Here are the 4 best embroidery stitches for outlining that are easy to learn and have a neat and clean appearance. All four of these stitches are ideal for outlining shapes or for stitching words and letters.
The back stitch is one of the most simple and commonly used embroidery outline stitches for outlines. It creates a smooth, even line, and it is easy to use for straight or curved lines. The basic back stitch is the foundation for many other decorative stitches in the back stitch family that you can also use to outline shapes with.
- single or double threaded back stitch
- Pekinese stitch
- whipped back stitch
Learn some of these variations of the back stitch.
Tips for making smooth, even stitches
- Focus on making the length of each stitch the same when working this stitch.
- When working around curves, this stitch will appear smoother when the stitch length is shorter.
- Use more or less strands of 6 strand cotton floss to control the thickness of this stitch
- This stitch works well and looks great when worked with Pearl cotton (2-ply twisted) thread.
Want to learn even more embroidery stitches?
This workbook is NOT your usual stitch encyclopedia. Most embroidery books don’t actually show you how you can use each embroidery stitch and they also don’t come with many tips. This workbook is packed full of helpful information to make you a better, more confident stitcher.
It comes with:
- embroidery stitch tutorials
- helpful tips for each stitch that will maximize your learning and improve the way your embroidery looks
- fun, modern embroidery patterns you can use to learn the stitches with ease
The stem stitch is another great embroidery stitch to use for outlines. It has a twisted rope-like appearance, and it’s great to use in decorative borders or (as the name references) for flower stems. It can be a bit trickier to stitch around curves, but when stitched attentively and with care, it can make beautiful outlines.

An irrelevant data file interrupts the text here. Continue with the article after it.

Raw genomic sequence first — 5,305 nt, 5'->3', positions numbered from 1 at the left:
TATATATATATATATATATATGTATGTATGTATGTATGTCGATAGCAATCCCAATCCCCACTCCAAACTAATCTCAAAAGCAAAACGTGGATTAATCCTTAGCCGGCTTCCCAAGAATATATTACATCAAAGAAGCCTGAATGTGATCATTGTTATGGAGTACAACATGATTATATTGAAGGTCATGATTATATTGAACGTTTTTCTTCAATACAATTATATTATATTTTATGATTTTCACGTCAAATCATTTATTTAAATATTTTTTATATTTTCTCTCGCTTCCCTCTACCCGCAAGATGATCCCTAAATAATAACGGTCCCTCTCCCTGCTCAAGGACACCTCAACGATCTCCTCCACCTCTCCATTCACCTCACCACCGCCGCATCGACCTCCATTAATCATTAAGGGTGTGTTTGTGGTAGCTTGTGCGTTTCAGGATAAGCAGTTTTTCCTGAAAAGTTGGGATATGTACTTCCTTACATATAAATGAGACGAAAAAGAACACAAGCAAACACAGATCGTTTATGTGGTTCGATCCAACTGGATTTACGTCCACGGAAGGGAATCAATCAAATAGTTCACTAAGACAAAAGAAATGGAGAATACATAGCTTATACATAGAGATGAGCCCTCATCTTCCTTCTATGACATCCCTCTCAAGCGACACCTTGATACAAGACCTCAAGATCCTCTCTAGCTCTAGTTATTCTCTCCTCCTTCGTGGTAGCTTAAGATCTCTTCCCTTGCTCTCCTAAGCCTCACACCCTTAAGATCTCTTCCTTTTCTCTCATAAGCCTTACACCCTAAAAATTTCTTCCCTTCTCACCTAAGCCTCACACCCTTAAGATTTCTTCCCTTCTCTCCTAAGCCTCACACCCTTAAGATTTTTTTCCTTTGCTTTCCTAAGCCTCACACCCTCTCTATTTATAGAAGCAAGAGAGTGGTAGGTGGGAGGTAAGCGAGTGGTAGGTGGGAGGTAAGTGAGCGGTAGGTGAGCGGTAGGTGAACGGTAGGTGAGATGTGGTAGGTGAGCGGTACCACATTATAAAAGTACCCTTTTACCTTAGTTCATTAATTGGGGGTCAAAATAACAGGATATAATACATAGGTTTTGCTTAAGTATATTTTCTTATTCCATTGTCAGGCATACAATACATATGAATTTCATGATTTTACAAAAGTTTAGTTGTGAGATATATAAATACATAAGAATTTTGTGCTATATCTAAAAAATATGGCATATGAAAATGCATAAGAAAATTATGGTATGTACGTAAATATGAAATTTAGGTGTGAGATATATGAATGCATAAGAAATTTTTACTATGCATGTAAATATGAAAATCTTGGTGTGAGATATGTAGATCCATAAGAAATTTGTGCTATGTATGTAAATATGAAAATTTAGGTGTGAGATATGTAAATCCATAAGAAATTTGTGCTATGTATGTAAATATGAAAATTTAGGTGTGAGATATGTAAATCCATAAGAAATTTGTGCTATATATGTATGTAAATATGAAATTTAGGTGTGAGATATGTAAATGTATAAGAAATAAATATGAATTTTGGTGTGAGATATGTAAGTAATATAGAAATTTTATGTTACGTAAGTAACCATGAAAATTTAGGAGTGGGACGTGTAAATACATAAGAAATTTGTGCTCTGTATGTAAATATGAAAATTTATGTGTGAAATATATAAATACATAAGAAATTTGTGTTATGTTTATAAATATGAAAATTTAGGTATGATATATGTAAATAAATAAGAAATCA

Stem Stitch Tips
- Mark the fabric and make sure that your stitches follow the outline closely so that the stitches lay nicely.
- Avoid making stem stitches too long. (Longer stitches will appear jagged on curved lines.)
- This stitch looks great with stranded cotton floss, but it looks even more like a rope when used with Pearl cotton thread.
The split stitch has a slightly thicker appearance than the stem stitch or back stitch. It is worked similarly to a stem stitch, except the needle emerges through the thread, splitting each stitch.
Tips For The Split Stitch
- Works best to use divisible, stranded cotton floss.
- Use an even number of strands for a more even looking stitch.
- Shorten the length of the stitches around curves for a smoother appearance.
Last but not least, the chain stitch is one of my favorite embroidery stitches for outlining shapes and letters.
As the name implies, this stitch’s appearance looks similar to chain links. The stitches are looped and they are worked in rows. Similar to the back stitch, the basic chain stitch is the base for several different variations of stitches.
- threaded chain stitch
- zigzag chain stitch
- twisted chain stitch
- square chain stitch
- cable chain stitch
- heavy chain stitch
- coral stitch
You can check out some of these variations of the chain stitch here.
- For finer lines and lettering, it is easiest to use 2-3 strands of stranded floss.
- Keep the stitches short and even as you work this stitch
- Work this stitch in the same direction for a neater appearance. It can be obvious when rows of chain stitches are worked in the opposite direction of one another
- Always insert the needle back into the hole where the thread is surfacing to form a neat, closed “chain link”.